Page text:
2006 was the year I joined an anime club and got caught up with newer shows again, kicking off what is for me the Second Age of Anime Indulgence (the first was my first years of fandom in college). I’ve never downloaded and watched and been involved in the anime scene as much as I did this past year. With that in mind, here’s the shows that I discovered this year and thoroughly enjoyed. Rather than pick a single favorite or rank them by number, I’ve broken them down into categories.
Note: this list doesn’t even pretend to be comprehensive, and not every show is technically from 2006. These are just shows I saw in 2006. I obviously haven’t watched a great deal, and I’m pretty picky in what I choose to sample. Any complaints/suggestions about what I missed are welcome as it gives me a whole list of more things I can watch. 🙂
With that–here we go!
The Melancholy of Haruhi Suzumiya and Higurashi no Naku Koro Ni shine this year as being the most original shows in concept and execution. Both are striking in their post-modern, metafictional approaches to standard otaku stereotypes and storylines. Neither show, however, forgets the heart and both have scenes of genuine emotional power, ensuring that both titles will probably be remembered when the 2006 season is long gone. And Kyoto Animtion’s superb technical work on Haruhi forever raises the bar for the quality of TV animation. I highly anticipate the announced second season!
Honorable mention: FLAG, with its tale of a photojournalist in the middle of an Iraq-style insurgency, addresses current issues in ways rarely seen in anime. I didn’t finish watching it though, and the pacing felt a bit off to me.
Black Lagoon, the Second Barrage…duh. Coyote Ragtime Show tried, but ended up mired in its own cliches. Black Lagoon continued its excellent, fluid animation quality and kickass action sequences, and manages to even fit in some character development along the way. But it never forgets the reason for its existence: our fanboyish desire to see a big-boobed girl with a gun in each hand blow the bastards to bits.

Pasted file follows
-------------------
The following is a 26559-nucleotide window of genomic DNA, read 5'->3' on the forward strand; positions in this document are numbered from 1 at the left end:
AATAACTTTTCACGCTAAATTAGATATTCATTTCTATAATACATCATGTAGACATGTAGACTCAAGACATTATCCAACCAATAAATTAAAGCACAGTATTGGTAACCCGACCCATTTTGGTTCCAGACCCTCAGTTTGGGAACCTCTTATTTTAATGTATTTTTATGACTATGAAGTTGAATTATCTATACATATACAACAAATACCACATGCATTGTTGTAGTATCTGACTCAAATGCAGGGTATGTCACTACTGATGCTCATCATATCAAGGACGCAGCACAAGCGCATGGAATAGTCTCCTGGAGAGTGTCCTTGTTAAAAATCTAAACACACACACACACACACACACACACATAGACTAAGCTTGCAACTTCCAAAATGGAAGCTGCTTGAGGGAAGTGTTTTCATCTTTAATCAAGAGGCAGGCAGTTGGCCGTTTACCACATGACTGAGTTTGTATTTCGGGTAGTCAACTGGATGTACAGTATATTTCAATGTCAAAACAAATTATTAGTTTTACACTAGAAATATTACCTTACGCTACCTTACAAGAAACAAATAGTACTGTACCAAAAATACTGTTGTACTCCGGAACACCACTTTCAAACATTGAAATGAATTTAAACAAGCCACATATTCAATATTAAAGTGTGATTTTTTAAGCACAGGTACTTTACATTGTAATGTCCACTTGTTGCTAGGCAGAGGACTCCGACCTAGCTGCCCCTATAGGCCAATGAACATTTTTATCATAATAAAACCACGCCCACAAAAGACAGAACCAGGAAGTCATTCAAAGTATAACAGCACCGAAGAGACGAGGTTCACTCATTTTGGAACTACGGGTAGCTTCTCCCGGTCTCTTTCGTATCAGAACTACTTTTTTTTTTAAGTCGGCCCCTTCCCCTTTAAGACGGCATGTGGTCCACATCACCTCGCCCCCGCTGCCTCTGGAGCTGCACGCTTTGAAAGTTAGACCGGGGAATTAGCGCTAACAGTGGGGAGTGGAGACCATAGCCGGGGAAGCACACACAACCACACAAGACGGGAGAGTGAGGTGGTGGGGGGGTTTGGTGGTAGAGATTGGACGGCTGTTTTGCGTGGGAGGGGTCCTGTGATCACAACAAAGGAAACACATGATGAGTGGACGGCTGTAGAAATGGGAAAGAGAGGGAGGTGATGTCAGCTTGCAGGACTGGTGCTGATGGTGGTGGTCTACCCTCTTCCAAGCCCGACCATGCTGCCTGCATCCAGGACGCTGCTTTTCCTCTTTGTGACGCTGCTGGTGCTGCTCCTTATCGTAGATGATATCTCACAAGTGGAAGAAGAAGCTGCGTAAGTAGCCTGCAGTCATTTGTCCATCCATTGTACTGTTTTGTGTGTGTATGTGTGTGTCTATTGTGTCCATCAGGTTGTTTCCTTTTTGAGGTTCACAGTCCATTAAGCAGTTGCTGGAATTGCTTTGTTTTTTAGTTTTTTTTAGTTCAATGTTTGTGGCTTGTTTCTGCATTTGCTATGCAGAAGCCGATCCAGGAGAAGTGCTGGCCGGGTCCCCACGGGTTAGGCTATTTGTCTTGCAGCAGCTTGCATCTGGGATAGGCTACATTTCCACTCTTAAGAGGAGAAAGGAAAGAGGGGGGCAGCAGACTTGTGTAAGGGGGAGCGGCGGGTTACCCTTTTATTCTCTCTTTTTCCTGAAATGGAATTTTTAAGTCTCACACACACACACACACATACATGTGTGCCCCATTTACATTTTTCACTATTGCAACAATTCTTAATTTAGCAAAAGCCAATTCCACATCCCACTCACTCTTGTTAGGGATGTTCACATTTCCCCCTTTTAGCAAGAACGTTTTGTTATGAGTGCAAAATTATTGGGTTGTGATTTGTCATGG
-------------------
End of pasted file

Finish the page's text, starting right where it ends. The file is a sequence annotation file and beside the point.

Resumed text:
Honorable mention: Diebuster (Gunbuster 2): Gainax recovers, somewhat, from the slump of utterly generic and formulaic shows by reuniting the FLCL team, with a little help from that odd man Hideaki Anno. The final few episodes were exciting and satisfying in ways Gainax hasn’t been in a while, and included some terrifically fluid giant robot battles.
Ouran High School Host Club is perhaps the most delirious send-up of shoujo manga and anime…well, ever. The heroine, Haruhi, is the shoujo counterpart of Kyon–a sarcastic commentator on the follies of bishounen male escorts with yaoi tendencies. The show begins to falter a bit when it tries to have character development at the expense of satire, but finds it footing again near the end. It’s the most popular showing at my anime club for a reason.
Honorable mention: School Rumble Ni Gakki started off very strong, with a delirious parody of Battle Royale and various other genre parodies, but seriously ran out of steam in the second half of the season. By the time it ended–I think around the magical girl parody episode–it seemed tired and desperate for ideas. But the first half was gloriously funny, with enough laugh-out-loud moments to make me gasp at times.
Emotional Satisfaction Awards